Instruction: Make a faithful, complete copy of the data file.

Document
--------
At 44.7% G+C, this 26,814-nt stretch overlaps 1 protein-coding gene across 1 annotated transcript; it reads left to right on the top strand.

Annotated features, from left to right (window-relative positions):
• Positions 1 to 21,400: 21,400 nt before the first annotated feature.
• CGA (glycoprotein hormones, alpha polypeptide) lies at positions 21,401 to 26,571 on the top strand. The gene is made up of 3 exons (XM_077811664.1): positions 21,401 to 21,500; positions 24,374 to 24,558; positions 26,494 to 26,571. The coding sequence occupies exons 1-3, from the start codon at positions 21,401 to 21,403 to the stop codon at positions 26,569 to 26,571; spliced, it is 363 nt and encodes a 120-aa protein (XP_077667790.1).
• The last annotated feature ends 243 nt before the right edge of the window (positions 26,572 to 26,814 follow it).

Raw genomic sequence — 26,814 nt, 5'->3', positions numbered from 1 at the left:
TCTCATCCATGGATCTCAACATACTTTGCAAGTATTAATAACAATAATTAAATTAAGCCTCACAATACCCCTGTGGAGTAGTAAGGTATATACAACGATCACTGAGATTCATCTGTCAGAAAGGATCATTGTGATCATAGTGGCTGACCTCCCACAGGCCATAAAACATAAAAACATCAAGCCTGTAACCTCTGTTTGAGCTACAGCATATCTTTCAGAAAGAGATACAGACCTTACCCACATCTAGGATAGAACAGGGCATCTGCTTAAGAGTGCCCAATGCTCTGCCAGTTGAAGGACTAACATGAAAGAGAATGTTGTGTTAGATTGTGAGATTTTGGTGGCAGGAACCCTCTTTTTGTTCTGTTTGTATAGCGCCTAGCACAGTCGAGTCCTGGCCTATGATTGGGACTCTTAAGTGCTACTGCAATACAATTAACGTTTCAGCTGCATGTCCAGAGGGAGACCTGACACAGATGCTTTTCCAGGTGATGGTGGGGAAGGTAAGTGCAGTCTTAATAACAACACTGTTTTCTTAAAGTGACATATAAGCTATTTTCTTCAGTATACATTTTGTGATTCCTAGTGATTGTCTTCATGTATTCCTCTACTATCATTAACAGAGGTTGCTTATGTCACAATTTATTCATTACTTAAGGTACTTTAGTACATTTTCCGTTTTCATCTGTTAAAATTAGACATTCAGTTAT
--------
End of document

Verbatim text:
At 44.7% G+C, this 26,814-nt stretch overlaps 1 protein-coding gene across 1 annotated transcript; it reads left to right on the top strand.

Annotated features, from left to right (window-relative positions):
• Positions 1 to 21,400: 21,400 nt before the first annotated feature.
• CGA (glycoprotein hormones, alpha polypeptide) lies at positions 21,401 to 26,571 on the top strand. The gene is made up of 3 exons (XM_077811664.1): positions 21,401 to 21,500; positions 24,374 to 24,558; positions 26,494 to 26,571. The coding sequence occupies exons 1-3, from the start codon at positions 21,401 to 21,403 to the stop codon at positions 26,569 to 26,571; spliced, it is 363 nt and encodes a 120-aa protein (XP_077667790.1).
• The last annotated feature ends 243 nt before the right edge of the window (positions 26,572 to 26,814 follow it).

Raw genomic sequence — 26,814 nt, 5'->3', positions numbered from 1 at the left:
TCTCATCCATGGATCTCAACATACTTTGCAAGTATTAATAACAATAATTAAATTAAGCCTCACAATACCCCTGTGGAGTAGTAAGGTATATACAACGATCACTGAGATTCATCTGTCAGAAAGGATCATTGTGATCATAGTGGCTGACCTCCCACAGGCCATAAAACATAAAAACATCAAGCCTGTAACCTCTGTTTGAGCTACAGCATATCTTTCAGAAAGAGATACAGACCTTACCCACATCTAGGATAGAACAGGGCATCTGCTTAAGAGTGCCCAATGCTCTGCCAGTTGAAGGACTAACATGAAAGAGAATGTTGTGTTAGATTGTGAGATTTTGGTGGCAGGAACCCTCTTTTTGTTCTGTTTGTATAGCGCCTAGCACAGTCGAGTCCTGGCCTATGATTGGGACTCTTAAGTGCTACTGCAATACAATTAACGTTTCAGCTGCATGTCCAGAGGGAGACCTGACACAGATGCTTTTCCAGGTGATGGTGGGGAAGGTAAGTGCAGTCTTAATAACAACACTGTTTTCTTAAAGTGACATATAAGCTATTTTCTTCAGTATACATTTTGTGATTCCTAGTGATTGTCTTCATGTATTCCTCTACTATCATTAACAGAGGTTGCTTATGTCACAATTTATTCATTACTTAAGGTACTTTAGTACATTTTCCGTTTTCATCTGTTAAAATTAGACATTCAGTTAT